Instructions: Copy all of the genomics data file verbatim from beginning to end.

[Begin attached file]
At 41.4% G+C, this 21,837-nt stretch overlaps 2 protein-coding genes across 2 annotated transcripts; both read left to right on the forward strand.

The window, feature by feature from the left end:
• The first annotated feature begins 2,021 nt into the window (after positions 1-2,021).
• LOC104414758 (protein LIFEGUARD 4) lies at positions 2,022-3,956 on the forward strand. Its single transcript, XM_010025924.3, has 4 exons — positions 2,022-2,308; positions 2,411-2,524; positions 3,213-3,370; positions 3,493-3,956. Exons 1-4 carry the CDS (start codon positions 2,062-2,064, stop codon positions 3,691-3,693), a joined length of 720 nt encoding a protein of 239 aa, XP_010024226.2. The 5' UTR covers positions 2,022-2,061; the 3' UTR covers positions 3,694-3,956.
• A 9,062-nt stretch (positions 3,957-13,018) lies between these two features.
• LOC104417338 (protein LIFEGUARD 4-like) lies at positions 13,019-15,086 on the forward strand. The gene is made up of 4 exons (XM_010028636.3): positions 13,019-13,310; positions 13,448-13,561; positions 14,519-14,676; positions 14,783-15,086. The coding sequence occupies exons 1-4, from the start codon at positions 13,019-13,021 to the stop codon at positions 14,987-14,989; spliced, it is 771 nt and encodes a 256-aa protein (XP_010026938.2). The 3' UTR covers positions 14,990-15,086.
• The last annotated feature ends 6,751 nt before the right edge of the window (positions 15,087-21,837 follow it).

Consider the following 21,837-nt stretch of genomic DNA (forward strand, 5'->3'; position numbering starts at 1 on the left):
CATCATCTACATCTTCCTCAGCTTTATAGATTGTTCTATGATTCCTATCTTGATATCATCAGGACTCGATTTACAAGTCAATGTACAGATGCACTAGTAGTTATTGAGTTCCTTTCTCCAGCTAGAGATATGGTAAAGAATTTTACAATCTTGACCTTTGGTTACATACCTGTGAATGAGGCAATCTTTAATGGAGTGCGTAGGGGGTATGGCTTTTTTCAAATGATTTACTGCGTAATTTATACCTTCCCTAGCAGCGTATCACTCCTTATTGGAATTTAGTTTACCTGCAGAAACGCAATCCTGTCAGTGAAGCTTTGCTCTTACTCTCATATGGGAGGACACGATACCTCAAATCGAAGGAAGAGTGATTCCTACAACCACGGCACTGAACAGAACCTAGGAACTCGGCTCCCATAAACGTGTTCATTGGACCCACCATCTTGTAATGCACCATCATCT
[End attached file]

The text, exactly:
At 41.4% G+C, this 21,837-nt stretch overlaps 2 protein-coding genes across 2 annotated transcripts; both read left to right on the forward strand.

The window, feature by feature from the left end:
• The first annotated feature begins 2,021 nt into the window (after positions 1-2,021).
• LOC104414758 (protein LIFEGUARD 4) lies at positions 2,022-3,956 on the forward strand. Its single transcript, XM_010025924.3, has 4 exons — positions 2,022-2,308; positions 2,411-2,524; positions 3,213-3,370; positions 3,493-3,956. Exons 1-4 carry the CDS (start codon positions 2,062-2,064, stop codon positions 3,691-3,693), a joined length of 720 nt encoding a protein of 239 aa, XP_010024226.2. The 5' UTR covers positions 2,022-2,061; the 3' UTR covers positions 3,694-3,956.
• A 9,062-nt stretch (positions 3,957-13,018) lies between these two features.
• LOC104417338 (protein LIFEGUARD 4-like) lies at positions 13,019-15,086 on the forward strand. The gene is made up of 4 exons (XM_010028636.3): positions 13,019-13,310; positions 13,448-13,561; positions 14,519-14,676; positions 14,783-15,086. The coding sequence occupies exons 1-4, from the start codon at positions 13,019-13,021 to the stop codon at positions 14,987-14,989; spliced, it is 771 nt and encodes a 256-aa protein (XP_010026938.2). The 3' UTR covers positions 14,990-15,086.
• The last annotated feature ends 6,751 nt before the right edge of the window (positions 15,087-21,837 follow it).

Consider the following 21,837-nt stretch of genomic DNA (forward strand, 5'->3'; position numbering starts at 1 on the left):
CATCATCTACATCTTCCTCAGCTTTATAGATTGTTCTATGATTCCTATCTTGATATCATCAGGACTCGATTTACAAGTCAATGTACAGATGCACTAGTAGTTATTGAGTTCCTTTCTCCAGCTAGAGATATGGTAAAGAATTTTACAATCTTGACCTTTGGTTACATACCTGTGAATGAGGCAATCTTTAATGGAGTGCGTAGGGGGTATGGCTTTTTTCAAATGATTTACTGCGTAATTTATACCTTCCCTAGCAGCGTATCACTCCTTATTGGAATTTAGTTTACCTGCAGAAACGCAATCCTGTCAGTGAAGCTTTGCTCTTACTCTCATATGGGAGGACACGATACCTCAAATCGAAGGAAGAGTGATTCCTACAACCACGGCACTGAACAGAACCTAGGAACTCGGCTCCCATAAACGTGTTCATTGGACCCACCATCTTGTAATGCACCATCATCT